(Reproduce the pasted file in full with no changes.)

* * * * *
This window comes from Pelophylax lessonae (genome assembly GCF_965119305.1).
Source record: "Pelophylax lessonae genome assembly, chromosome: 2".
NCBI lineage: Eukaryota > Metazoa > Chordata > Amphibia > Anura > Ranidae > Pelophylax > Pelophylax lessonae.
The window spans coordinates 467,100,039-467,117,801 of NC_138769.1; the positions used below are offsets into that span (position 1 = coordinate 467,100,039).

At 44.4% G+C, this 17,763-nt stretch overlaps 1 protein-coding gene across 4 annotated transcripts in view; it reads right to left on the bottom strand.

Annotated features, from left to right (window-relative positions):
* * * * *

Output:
This window comes from Pelophylax lessonae (genome assembly GCF_965119305.1).
Source record: "Pelophylax lessonae genome assembly, chromosome: 2".
NCBI lineage: Eukaryota > Metazoa > Chordata > Amphibia > Anura > Ranidae > Pelophylax > Pelophylax lessonae.
The window spans coordinates 467,100,039-467,117,801 of NC_138769.1; the positions used below are offsets into that span (position 1 = coordinate 467,100,039).

At 44.4% G+C, this 17,763-nt stretch overlaps 1 protein-coding gene across 4 annotated transcripts in view; it reads right to left on the bottom strand.

Annotated features, from left to right (window-relative positions):